So far this year, as of April 26th, we had 704 cases. Only in, not quite five
months, that's more than in any year in the United States since 1994 and we're
not even halfway through the year. So this is really, we've had recent outbreaks
in recent years that people have probably seen and read about but this has
been one of the worst. You know, knock on wood, this year there have not yet
been any deaths but 10 percent of those patients with measles have had to be
put in the hospital. 10 percent. So Paul mentioned, flu, influenza as a
comparison. Every year, 10 to 50 million people get flu, only about 1 percent of
them end up in the hospital. So the measles, it's really a very severe illness and
lots of these kids and adults get sick. So that's one of the questions we've had is,
how to treat these patients, how to approach them.
A very common question we get is about vaccines and if people have had their
routine vaccines on schedule, then they should be protected. There are some
exceptions if, for infants younger than 12 months, they might need an extra
dose of vaccine, if they have direct exposure. For adults, who were born
between 1957 and 1989, they probably only got one dose of vaccine and they
might need a second dose if they have direct exposure. For most of our children,
including all of my children, who had their dose at 12 or 15 months and then a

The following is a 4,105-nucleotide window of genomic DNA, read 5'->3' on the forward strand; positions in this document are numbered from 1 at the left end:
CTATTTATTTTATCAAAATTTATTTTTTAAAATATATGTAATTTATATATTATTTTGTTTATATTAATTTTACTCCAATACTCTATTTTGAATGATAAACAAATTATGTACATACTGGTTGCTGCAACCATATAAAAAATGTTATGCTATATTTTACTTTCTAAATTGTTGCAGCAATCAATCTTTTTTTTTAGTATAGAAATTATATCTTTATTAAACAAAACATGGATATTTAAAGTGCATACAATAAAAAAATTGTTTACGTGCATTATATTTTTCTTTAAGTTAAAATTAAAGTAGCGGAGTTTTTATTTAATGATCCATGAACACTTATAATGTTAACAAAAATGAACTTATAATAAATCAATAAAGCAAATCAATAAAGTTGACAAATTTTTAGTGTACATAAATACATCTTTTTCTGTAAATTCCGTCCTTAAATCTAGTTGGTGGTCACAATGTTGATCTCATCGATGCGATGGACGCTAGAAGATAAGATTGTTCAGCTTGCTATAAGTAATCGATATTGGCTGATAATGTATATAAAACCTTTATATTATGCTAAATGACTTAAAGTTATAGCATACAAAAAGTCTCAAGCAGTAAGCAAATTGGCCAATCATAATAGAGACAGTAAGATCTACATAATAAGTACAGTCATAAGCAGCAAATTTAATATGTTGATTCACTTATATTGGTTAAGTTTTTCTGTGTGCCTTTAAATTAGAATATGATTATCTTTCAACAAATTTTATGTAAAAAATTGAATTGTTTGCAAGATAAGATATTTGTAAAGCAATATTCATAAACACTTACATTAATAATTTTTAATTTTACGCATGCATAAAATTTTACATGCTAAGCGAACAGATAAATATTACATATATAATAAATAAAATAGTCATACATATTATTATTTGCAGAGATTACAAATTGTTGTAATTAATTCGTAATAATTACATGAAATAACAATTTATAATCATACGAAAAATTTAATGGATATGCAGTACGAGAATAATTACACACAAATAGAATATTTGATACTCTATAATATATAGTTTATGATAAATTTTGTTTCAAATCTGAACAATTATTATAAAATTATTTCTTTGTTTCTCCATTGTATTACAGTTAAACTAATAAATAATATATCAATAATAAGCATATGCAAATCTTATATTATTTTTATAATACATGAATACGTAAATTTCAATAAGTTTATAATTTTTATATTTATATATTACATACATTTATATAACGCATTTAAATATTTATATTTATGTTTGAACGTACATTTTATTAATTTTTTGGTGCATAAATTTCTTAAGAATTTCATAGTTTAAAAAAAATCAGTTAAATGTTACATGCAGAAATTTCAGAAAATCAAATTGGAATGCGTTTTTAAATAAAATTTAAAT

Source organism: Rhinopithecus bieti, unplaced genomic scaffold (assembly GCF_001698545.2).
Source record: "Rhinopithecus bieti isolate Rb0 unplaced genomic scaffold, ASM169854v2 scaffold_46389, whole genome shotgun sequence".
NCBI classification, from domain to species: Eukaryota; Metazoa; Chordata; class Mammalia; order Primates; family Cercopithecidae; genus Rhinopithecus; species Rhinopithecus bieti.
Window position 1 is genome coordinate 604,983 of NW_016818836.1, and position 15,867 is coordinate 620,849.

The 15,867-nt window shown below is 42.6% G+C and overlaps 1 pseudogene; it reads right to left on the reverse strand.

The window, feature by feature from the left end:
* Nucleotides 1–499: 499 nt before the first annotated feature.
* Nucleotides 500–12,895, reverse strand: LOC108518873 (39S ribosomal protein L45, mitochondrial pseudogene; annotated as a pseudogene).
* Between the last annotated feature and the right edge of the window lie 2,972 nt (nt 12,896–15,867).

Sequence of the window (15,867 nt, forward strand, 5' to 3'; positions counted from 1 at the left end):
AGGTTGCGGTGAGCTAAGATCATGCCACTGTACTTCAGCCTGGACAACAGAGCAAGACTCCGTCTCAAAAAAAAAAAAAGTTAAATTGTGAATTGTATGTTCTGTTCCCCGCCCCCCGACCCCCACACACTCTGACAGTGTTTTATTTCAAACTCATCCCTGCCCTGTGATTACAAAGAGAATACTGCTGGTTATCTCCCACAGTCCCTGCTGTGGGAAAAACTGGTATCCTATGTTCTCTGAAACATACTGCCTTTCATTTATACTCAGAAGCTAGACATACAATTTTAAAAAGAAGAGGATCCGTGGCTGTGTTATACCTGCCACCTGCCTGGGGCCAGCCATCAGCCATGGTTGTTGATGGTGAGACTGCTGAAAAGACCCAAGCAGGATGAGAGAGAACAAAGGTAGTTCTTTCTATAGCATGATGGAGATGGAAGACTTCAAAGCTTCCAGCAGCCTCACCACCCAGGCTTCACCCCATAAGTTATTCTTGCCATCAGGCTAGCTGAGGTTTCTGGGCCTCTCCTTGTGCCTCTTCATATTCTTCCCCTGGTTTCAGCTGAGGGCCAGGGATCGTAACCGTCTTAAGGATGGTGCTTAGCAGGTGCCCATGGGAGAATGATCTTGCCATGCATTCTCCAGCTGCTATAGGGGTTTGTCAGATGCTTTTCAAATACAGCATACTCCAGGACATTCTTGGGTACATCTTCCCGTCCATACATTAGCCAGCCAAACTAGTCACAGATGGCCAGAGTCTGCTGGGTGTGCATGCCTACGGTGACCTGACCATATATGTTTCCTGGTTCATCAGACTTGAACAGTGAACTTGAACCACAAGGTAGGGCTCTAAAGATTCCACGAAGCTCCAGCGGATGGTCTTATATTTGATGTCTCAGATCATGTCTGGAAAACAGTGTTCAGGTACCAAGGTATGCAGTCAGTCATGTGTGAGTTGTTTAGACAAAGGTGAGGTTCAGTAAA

dose about four, five years, they're good, they're fully protected.
Carolyn Coyne: You often hear people say, “Well, in the old days, I got measles and it wasn't
that big of a deal”. You spoke a little bit about the complications of this and I'm
just wondering if you can talk in more detail about that. 10 percent of people
might get hospitalized but what are the more severe outcomes that can happen
if you get measles.
John Williams: I'll say a few words and then I have a question for Paul about that. Globally,
hundreds of thousands of children die of measles every year. It used to be
millions. The reason it's not millions anymore is because of the vaccine. Because
the vaccine is safe and highly effective. But when children die, they often die of
a secondary pneumonia, as Paul mentioned, the bacterial pneumonia. They can
get severe diarrhea and dehydration. So, most of the deaths is in the period
when they're acutely sick but I wondered Paul, you mentioned that the measles
suppresses the immune system. Is that just short-term of does that go on for a
Paul Duprex: So what goes on for quite some time after the infection and this is what people
call the measles' paradox because the paradox is, you get this phenomenal